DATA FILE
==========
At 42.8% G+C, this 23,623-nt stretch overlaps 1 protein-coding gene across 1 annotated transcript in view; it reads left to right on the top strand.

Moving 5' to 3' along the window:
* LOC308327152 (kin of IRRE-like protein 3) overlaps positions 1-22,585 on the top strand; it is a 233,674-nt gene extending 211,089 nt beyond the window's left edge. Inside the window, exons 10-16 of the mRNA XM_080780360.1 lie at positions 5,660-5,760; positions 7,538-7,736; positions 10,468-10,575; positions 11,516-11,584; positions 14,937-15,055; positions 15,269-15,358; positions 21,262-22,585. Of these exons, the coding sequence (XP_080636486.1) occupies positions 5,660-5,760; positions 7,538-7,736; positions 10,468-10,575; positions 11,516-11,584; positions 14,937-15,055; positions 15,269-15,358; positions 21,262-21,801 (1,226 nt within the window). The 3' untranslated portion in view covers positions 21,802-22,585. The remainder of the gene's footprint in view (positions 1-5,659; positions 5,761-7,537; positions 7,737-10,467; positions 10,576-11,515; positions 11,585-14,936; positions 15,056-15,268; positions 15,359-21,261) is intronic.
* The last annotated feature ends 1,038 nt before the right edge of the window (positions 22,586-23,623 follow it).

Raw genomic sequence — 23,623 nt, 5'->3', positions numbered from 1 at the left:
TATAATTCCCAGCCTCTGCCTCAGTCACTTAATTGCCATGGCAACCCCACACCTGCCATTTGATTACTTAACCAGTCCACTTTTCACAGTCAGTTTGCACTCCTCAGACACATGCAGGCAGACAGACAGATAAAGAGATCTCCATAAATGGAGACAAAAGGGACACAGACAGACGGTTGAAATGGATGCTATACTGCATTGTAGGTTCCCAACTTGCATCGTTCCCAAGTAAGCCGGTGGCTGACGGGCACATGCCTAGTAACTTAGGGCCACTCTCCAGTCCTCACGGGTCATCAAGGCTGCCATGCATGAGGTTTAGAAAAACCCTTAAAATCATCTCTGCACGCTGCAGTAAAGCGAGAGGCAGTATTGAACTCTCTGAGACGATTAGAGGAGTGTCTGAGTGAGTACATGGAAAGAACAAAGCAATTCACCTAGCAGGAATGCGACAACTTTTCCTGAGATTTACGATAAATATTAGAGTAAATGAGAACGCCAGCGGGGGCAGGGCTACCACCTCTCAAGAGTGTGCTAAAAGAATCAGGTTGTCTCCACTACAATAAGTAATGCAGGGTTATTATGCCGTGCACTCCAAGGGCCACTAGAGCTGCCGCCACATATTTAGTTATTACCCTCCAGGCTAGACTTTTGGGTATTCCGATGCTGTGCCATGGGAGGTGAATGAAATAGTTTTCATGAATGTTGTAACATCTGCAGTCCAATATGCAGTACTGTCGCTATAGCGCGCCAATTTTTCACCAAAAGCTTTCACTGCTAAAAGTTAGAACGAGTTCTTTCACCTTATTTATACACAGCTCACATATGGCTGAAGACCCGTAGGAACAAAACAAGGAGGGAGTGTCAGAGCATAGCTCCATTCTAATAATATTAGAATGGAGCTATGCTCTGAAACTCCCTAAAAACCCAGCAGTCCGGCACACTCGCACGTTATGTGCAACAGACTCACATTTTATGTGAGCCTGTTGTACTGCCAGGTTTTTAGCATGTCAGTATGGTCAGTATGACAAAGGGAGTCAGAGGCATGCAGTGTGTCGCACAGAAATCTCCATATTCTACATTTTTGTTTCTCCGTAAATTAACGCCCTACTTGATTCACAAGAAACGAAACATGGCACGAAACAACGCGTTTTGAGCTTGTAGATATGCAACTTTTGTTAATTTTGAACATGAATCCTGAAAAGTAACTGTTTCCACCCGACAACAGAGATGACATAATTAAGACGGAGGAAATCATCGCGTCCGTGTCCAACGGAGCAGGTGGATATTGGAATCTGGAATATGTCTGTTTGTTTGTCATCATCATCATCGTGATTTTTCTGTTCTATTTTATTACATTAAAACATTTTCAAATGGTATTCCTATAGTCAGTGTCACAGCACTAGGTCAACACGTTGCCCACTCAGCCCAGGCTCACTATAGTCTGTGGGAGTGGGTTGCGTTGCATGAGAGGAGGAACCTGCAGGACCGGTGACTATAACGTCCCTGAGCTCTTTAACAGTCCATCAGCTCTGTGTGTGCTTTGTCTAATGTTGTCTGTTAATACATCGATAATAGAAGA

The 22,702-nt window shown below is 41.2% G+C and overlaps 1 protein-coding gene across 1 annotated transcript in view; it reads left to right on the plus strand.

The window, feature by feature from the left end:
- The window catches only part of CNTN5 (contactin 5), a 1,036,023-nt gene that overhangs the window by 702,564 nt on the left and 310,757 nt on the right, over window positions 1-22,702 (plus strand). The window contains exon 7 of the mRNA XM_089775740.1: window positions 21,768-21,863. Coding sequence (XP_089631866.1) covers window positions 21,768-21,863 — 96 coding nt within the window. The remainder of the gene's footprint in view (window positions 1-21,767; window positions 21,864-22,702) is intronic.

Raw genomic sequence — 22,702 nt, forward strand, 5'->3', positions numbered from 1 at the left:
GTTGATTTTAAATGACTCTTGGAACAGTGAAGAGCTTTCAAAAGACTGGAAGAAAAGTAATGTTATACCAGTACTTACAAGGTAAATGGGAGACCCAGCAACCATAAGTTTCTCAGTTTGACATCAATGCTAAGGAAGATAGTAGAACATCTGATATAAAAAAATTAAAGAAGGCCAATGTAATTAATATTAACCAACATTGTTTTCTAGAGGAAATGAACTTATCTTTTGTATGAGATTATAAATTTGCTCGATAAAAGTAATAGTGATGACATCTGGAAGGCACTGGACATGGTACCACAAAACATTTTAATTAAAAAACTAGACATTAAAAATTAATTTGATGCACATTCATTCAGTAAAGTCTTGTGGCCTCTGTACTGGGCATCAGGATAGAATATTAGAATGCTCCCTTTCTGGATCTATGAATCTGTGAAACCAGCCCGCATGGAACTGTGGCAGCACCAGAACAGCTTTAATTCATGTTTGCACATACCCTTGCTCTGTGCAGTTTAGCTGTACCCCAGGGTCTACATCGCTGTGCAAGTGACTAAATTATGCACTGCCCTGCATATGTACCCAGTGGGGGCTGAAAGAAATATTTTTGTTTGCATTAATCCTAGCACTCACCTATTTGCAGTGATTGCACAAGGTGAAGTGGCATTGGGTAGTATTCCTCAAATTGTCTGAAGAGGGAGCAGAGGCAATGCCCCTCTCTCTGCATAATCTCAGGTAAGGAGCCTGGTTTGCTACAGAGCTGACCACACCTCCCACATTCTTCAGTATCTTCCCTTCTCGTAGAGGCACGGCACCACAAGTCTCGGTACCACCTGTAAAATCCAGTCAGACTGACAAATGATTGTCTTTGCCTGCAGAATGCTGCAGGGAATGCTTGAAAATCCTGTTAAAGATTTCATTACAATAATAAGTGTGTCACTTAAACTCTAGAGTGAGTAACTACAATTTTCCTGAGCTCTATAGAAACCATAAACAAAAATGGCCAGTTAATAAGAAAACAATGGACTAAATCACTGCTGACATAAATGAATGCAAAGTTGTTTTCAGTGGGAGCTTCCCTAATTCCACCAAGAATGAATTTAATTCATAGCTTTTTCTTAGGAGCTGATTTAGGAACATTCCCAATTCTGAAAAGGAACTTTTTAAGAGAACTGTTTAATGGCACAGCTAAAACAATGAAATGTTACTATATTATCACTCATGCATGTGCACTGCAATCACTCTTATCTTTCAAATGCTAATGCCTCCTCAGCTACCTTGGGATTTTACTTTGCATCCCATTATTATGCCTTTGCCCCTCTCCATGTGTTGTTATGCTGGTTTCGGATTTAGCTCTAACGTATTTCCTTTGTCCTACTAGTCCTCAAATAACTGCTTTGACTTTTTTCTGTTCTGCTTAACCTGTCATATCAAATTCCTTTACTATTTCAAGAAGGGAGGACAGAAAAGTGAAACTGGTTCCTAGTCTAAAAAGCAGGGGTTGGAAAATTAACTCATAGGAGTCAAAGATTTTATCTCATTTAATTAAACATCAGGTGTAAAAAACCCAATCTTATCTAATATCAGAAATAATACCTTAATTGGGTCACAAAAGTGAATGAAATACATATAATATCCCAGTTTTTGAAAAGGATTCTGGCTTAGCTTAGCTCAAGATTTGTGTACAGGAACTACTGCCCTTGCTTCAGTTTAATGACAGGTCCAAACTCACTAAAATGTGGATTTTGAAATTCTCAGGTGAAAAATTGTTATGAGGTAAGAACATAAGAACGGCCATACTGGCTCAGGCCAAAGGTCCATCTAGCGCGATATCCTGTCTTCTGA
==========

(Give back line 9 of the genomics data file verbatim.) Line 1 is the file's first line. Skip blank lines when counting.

- The window catches only part of CNTN5 (contactin 5), a 1,036,023-nt gene that overhangs the window by 702,564 nt on the left and 310,757 nt on the right, over window positions 1-22,702 (plus strand). The window contains exon 7 of the mRNA XM_089775740.1: window positions 21,768-21,863. Coding sequence (XP_089631866.1) covers window positions 21,768-21,863 — 96 coding nt within the window. The remainder of the gene's footprint in view (window positions 1-21,767; window positions 21,864-22,702) is intronic.